With all this in mind, I offer you my “recipe” for a long and happy life based on my background as a practitioner of Chinese medicine, my desire to slow the ageing process down, and as a reader of contemporary texts to learn more.

What is needed to slow down the ageing process and live comfortably to a ripe old age.

  1. A nourishing diet
  2. Replenishing sleep
  3. Regular exercise
  4. To experience relaxation and joy regularly
  5. Community and a sense of belonging

Each of those items could produce volumes of advice. For the purposes of this blog I will offer a few tidbits of advice from the monks of thousands of years ago which should be easy to incorporate into our busy modern life.

Eat a variety of locally grown organic colourful food. Drink clean water and breathe clean air. Eat mushrooms. Reishi and Shiitake are two that are easy to find in the grocery store and are full of medicinal qualities. They have been shown to boost immunity, regulate metabolism, and increase energy. Medicinal mushrooms are part of Chinese herbal medicine. There are tonic formulas which combine mushrooms with other herbs known to slow down the effects of ageing. The monks would say drink herbal tea and take a herbal tonic formula.

Stretch and flex your body. Tai Chi and Qi Gong classes offer a gentle form of exercise shown to improve flexibility and balance. These forms of exercise increase awareness of your own Qi (energy), improving its flow and strength which in turn improves the resilience of the whole mind body system slowing down ageing.

Meditate or practice Mindfulness daily. If you do this already, fantastic. That means the you already experience the known benefits; lowered anxiety and blood pressure, regulating the nervous system, increased concentration, and stress management. If meditation is new to you, focusing on your breathe for a 5 to 10 minutes a day is a great way to start. Stand with your feet about shoulder width apart with your weight evenly distributed. Place a hand on your chest and on below your bellybutton. Breathe in through your nose and let your breath sink all the way into your abdomen, then gently breathe out, first empty your lungs and then your belly . Breathe at a comfortable pace.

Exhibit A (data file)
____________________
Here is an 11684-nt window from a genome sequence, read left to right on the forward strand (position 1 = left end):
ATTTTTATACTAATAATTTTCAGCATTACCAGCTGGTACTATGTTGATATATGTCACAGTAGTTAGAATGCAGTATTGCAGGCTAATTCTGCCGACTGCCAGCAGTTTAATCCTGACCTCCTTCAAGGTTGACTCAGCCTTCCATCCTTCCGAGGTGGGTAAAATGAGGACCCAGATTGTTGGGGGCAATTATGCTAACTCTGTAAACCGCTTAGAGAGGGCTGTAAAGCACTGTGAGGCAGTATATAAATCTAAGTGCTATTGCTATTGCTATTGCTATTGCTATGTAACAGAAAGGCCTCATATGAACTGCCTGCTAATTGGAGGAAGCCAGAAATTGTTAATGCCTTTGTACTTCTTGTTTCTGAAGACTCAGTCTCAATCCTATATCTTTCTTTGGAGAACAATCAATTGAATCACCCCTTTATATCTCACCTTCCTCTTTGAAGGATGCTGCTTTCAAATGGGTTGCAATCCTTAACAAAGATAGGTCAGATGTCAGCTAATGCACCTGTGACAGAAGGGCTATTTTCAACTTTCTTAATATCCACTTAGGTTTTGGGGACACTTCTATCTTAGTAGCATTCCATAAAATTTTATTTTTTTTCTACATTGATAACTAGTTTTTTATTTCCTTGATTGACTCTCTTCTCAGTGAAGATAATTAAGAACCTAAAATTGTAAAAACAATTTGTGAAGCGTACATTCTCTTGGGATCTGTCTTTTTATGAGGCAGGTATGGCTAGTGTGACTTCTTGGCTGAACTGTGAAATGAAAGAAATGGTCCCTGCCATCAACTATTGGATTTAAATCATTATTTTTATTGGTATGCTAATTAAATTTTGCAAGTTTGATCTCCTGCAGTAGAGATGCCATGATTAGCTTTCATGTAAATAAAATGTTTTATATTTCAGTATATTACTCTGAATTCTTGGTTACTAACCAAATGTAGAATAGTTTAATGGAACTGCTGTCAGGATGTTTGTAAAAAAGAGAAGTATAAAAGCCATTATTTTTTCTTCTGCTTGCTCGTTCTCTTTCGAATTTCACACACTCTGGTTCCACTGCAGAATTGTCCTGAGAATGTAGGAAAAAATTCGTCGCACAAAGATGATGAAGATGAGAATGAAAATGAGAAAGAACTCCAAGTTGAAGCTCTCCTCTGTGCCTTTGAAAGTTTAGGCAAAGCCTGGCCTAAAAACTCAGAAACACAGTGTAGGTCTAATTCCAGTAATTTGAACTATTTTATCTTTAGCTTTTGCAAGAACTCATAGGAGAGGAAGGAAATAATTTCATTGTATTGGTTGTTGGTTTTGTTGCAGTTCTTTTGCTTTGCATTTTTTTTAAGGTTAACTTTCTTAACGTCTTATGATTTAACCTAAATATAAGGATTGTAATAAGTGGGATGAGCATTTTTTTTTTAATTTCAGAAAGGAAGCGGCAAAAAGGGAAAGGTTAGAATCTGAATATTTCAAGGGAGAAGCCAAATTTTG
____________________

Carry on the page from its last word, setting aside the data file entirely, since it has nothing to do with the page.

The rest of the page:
All of these things strengthen our Qi flow. When it doesn’t flow or when it becomes deficient or stagnated or flows in the wrong direction we don’t feel well and our minds and bodies lose their resilience. Then the impact of ageing is felt sooner. Slow the speed of ageing by following the example of the Taoist monks, eat well, breathe calmly, move regularly, drink cleanly and meditate.

PS. I can’t help but add this specific tidbit about slowing down the ageing of your skin because my wrinkles and sags are what prompted me to write this in the first place!
1) Limit your sugar/ alcohol (which makes our skin sag leading to jowls and wrinkles).
2) Make sure to get lots of Vitamin C (which helps skin repair and boosts immunity)

3) Avoid sunburns and smoking 4) Don’t sleep with make-up on 5) Drink lots of water
6) Get good sleep

3 great books if you’d like to dig deeper into this subject.

The 4 Pillar Plan by Dr. Rangran Chatterjee
Live Well Live Long by Peter Deadman
The Medicinal Chef by Dale Pinnock
Secrets of Longevity: Hundreds of Ways to live to be 100 by Maoshing Ni

Jill McGovan – Green Oasis Acupuncture